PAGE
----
Bell Curve The Law Talking Guy Raised by Republicans U.S. West
Well, he's kind of had it in for me ever since I accidentally ran over his dog. Actually, replace "accidentally" with "repeatedly," and replace "dog" with "son."

Monday, February 14, 2005

Institutional Choice and the Iraqi Election Results

Hi Everyone,

The election results are starting to come out of Iraq. Now is the time to start looking at the institutional choices imposed on the recent Iraqi elections by the Bush administration and how they led to the current make up of the Iraqi constitutional assembly.

For over a year, critics of the Bush administration and even some of their supporters have warned that the worst thing for Iraq would be for the constitutional assembly to not include all the major groups in Iraq. The reasoning is that if one of the major groups is excluded from the process of building the constitution then the government that results from that new constitution will not be seen as legitimate by the excluded group. Such a situation would be a recipe for disaster.

The Bush administration chose to base the Iraqi elections on proportional representation (PR) with the votes counted in one big national district. In of itself, the PR system is not likely to have been a problem. But by counting all the votes in a single national district, the Bush administration set the stage for the disenfranchisement of the Sunnis. Here is the reasoning:

1) Violence in the Sunni areas has been far higher than in any other region of the country. US troops have been incapable of establishing order in that region. Despite calls for more troops, the US force levels have remained far below the levels said to have been necessary by many of the military experts mentioned in Dr. Strangelove's recent posting. The violence in the Sunni areas is so great that few were expecting good voting turnout there. In the end, the turnout in Anbar Province (the largest Sunni province) was only 2%. Turnout in the other provinces with large Sunni populations ranged from 17% to 34%. Baghdad's turnout was 48%. Turnout in the Shiite areas ranged from 61% to 73%. Turnout in the Kurdish areas ranged from 80% to 84%.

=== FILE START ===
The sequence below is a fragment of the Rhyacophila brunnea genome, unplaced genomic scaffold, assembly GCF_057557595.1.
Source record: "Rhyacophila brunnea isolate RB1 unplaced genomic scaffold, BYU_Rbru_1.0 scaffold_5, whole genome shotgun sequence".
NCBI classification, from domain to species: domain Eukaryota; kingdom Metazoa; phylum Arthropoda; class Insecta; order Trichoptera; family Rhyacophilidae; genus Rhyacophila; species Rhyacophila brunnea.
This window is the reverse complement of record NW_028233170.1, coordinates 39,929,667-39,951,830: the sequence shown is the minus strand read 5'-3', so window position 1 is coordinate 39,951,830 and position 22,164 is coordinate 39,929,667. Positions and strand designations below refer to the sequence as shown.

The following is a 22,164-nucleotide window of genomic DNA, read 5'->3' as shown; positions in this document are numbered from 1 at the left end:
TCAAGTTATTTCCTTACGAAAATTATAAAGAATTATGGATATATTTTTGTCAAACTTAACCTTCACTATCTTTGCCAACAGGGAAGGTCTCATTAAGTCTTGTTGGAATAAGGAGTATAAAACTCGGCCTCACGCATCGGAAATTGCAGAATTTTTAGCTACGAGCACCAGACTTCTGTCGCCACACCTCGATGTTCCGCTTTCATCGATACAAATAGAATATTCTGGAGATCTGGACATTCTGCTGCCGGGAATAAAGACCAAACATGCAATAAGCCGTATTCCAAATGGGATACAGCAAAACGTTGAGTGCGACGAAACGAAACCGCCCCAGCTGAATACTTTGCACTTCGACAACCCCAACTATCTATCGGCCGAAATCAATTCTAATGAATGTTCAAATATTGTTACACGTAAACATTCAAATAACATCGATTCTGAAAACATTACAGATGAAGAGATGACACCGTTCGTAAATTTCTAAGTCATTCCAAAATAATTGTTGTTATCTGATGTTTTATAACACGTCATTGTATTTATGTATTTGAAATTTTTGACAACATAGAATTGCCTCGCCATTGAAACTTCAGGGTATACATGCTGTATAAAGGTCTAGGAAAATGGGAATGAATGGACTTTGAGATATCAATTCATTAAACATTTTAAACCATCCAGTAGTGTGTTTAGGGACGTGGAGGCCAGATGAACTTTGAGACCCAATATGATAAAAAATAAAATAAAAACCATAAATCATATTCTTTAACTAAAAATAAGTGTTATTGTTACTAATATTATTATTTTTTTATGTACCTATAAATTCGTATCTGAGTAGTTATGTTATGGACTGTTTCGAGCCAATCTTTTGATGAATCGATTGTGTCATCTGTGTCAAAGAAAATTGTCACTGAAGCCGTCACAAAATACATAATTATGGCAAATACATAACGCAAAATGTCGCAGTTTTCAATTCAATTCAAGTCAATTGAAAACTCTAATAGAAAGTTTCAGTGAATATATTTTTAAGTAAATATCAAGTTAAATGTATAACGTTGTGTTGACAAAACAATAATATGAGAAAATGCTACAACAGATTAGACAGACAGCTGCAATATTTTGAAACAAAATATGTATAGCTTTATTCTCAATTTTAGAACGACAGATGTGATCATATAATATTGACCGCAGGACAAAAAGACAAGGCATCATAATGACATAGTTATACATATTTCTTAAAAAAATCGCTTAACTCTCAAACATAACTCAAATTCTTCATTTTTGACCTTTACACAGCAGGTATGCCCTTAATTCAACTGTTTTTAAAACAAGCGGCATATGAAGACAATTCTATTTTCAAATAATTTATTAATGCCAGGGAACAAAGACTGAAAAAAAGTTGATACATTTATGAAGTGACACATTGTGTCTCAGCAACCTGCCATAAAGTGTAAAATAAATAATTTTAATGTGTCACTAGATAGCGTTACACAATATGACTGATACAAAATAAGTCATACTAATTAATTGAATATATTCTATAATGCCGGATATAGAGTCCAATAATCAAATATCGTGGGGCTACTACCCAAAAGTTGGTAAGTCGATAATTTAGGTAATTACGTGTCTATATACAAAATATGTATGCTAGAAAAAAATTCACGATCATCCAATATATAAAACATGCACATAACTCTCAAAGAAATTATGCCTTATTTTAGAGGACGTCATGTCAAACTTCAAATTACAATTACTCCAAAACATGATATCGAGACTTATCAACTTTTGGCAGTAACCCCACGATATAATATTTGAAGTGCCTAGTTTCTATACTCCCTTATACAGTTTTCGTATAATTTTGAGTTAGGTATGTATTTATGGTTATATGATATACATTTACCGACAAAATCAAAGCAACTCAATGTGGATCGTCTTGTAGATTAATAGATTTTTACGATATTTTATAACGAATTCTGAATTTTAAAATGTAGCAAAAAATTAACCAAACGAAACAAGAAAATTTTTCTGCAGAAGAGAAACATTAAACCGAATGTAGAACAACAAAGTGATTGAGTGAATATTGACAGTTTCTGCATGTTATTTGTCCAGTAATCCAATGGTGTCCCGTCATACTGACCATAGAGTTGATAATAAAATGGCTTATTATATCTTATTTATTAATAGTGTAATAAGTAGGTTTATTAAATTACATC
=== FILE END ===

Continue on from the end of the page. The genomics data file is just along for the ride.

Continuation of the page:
2) By counting the votes in one big district, the already minority Sunni community was made to appear even smaller by their disproportionately low turnout. The result is that there is virtually no Sunni representation in the Iraqi constitutional assembly. Shiite parties gained 48% of the vote. Kurdish parties gained 26%. The interim government/exile bloc got 14%. All other parties (including all Sunni based parties) got only 12%.

3) If instead of having a national district, the PR vote had been calculated by province, the low turnout in Sunni provinces would only have disenfranchised those factions that did not turnout. There would still have been Sunni representation in the assembly. Consider the following example. If only 2% of Texans vote, Texans still get two Senators and 32 representatives in the House. But if the US used one big national electoral district such a low turnout in Texas would make one of the most populous and important states in the country appear trivial in its significance.

So, while it was arguably not the Bush administration's fault that Sunni turnout was as low as it was (although this will spark debates about troop strength, tactics etc), it was certainly the Bush administration's fault that such a low turnout had the effect that it did.

Now the Kurdish leaders are calling for inclusion of Sunnis in the assembly despite the election results. Kurds probably see the Sunnis as potential allies to balance the Shiite bloc. We will see if Kurds succeed in bringing Sunnis into the process despite the institutional bias against them established by the Bush electoral system.

Comments? Discussion?

No comments: